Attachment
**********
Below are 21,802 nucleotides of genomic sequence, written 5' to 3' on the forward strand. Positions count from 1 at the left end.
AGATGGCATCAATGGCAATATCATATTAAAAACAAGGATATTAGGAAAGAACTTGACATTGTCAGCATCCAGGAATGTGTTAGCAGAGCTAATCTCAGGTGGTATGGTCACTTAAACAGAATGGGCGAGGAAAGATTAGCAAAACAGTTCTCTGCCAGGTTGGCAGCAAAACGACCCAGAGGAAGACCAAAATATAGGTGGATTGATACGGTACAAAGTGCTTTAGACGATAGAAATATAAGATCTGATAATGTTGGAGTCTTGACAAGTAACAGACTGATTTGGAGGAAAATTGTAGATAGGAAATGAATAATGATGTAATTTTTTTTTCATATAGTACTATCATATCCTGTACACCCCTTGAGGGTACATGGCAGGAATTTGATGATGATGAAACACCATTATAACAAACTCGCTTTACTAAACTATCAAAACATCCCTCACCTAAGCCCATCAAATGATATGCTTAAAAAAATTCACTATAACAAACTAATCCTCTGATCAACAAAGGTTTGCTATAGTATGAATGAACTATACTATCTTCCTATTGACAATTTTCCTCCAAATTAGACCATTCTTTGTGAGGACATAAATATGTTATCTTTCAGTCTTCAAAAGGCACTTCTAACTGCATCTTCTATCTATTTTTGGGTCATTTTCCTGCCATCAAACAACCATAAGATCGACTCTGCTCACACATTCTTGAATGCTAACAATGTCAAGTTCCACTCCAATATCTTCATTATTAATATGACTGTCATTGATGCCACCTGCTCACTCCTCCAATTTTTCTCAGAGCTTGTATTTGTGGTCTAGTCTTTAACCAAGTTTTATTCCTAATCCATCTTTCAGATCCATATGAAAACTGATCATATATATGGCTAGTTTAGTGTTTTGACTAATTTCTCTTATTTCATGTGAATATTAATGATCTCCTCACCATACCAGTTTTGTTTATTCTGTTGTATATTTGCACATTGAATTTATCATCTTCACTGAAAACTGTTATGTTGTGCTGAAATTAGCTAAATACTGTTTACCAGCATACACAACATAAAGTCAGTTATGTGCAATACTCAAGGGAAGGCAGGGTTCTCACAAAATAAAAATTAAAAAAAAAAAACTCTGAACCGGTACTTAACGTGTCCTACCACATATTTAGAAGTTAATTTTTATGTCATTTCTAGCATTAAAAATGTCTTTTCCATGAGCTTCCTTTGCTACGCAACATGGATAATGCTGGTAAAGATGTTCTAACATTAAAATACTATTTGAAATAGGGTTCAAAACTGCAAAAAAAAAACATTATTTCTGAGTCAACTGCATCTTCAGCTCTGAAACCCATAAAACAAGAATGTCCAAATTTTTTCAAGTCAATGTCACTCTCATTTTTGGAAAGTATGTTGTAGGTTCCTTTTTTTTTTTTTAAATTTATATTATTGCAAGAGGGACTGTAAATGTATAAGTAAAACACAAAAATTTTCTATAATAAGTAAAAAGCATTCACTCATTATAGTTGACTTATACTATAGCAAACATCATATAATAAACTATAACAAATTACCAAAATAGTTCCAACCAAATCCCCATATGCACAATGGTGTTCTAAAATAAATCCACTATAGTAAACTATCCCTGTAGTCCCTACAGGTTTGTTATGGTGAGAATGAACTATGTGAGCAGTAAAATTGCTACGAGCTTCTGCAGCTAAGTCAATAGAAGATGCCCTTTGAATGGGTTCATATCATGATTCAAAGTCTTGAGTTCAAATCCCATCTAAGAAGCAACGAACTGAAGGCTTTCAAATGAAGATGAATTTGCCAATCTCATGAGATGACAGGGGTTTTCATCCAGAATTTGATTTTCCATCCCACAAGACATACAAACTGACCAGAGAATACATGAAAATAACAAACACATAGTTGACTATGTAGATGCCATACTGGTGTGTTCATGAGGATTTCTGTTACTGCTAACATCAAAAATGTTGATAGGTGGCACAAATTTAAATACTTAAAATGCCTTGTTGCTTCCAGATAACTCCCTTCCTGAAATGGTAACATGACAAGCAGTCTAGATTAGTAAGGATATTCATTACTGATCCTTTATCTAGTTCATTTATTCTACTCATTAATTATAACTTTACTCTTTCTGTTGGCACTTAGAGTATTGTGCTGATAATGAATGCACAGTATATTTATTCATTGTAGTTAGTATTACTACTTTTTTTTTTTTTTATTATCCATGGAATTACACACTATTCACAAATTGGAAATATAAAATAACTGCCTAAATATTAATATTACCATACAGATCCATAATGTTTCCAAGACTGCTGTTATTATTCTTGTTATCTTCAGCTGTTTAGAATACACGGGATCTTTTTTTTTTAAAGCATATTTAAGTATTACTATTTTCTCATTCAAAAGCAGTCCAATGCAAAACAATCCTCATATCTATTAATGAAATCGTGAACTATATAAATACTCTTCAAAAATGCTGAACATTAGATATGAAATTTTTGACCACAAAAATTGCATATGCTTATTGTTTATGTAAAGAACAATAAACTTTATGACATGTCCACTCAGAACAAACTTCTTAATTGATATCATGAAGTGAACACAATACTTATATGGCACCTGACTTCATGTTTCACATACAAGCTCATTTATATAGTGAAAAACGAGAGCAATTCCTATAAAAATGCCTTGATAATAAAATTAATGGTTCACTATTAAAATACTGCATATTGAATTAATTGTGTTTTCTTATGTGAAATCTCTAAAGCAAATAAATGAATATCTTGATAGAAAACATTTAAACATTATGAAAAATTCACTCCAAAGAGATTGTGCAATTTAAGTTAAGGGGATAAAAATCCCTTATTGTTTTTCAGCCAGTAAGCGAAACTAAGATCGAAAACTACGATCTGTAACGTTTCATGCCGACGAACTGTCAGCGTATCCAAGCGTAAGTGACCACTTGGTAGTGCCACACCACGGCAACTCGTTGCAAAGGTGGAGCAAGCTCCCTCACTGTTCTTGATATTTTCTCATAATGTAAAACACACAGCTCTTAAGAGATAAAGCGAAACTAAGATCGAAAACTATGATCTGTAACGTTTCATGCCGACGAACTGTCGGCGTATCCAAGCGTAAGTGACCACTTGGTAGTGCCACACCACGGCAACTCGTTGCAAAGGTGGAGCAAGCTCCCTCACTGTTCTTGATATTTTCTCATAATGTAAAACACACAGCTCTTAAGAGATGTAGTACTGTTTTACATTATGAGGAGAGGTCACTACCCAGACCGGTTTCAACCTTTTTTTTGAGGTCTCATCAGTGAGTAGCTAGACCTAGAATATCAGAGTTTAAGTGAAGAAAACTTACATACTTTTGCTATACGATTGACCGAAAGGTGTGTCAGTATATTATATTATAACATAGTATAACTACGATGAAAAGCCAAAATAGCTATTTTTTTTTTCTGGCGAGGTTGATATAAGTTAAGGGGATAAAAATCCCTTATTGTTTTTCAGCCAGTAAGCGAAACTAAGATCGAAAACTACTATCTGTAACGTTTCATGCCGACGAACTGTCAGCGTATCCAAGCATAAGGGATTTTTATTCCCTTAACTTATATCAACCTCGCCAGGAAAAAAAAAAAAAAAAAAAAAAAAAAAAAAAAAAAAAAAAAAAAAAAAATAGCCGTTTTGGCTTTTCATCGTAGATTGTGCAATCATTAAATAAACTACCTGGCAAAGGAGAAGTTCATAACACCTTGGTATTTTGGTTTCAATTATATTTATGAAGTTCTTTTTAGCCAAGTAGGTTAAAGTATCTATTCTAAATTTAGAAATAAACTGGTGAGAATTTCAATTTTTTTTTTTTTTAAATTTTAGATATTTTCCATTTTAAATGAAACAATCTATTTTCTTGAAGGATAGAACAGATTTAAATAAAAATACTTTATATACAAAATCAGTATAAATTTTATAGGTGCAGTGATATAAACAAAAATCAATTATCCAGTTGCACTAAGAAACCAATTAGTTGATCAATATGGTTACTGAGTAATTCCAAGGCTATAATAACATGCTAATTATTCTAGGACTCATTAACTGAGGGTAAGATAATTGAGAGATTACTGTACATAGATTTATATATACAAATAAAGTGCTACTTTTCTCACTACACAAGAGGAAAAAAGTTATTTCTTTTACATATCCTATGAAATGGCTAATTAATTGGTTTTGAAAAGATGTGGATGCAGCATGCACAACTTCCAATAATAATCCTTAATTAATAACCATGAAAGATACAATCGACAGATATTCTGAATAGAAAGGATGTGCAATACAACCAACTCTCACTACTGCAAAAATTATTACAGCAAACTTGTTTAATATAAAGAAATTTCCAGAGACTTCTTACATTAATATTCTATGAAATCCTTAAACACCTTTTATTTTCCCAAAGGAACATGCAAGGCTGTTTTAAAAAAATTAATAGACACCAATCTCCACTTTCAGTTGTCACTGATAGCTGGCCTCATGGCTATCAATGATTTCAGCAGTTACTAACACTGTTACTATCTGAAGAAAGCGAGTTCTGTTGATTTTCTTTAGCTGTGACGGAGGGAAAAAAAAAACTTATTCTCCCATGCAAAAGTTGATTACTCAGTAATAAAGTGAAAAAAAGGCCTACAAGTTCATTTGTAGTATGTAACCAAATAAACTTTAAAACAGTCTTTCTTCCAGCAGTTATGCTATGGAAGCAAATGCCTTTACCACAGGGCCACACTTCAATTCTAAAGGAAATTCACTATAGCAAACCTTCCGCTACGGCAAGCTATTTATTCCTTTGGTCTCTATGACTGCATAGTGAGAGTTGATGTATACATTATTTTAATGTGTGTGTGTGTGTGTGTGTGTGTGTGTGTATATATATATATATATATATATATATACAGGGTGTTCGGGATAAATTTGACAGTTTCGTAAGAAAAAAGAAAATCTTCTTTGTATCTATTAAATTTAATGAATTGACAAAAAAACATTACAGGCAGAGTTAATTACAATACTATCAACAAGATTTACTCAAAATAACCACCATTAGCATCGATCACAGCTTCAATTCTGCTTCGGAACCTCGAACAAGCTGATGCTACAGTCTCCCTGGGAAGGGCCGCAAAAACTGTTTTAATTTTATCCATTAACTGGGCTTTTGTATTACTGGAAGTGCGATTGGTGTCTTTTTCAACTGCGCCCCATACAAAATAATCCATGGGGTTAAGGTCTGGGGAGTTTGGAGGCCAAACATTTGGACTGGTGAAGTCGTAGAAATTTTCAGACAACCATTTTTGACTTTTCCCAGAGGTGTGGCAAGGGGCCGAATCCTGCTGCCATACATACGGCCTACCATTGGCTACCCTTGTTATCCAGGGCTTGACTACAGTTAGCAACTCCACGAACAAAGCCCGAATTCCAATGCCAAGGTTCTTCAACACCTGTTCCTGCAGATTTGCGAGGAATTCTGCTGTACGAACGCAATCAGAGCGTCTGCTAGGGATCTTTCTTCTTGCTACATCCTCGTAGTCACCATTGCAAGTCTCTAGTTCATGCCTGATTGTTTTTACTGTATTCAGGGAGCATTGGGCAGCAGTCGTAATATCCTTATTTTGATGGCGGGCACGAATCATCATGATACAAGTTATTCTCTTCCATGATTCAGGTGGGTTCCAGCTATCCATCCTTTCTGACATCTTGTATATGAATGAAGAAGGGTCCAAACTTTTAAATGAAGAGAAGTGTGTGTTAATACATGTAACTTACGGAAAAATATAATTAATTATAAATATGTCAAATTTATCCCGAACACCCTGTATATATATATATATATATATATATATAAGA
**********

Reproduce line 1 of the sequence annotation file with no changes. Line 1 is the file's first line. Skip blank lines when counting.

Below are 21,802 nucleotides of genomic sequence, written 5' to 3' on the forward strand. Positions count from 1 at the left end.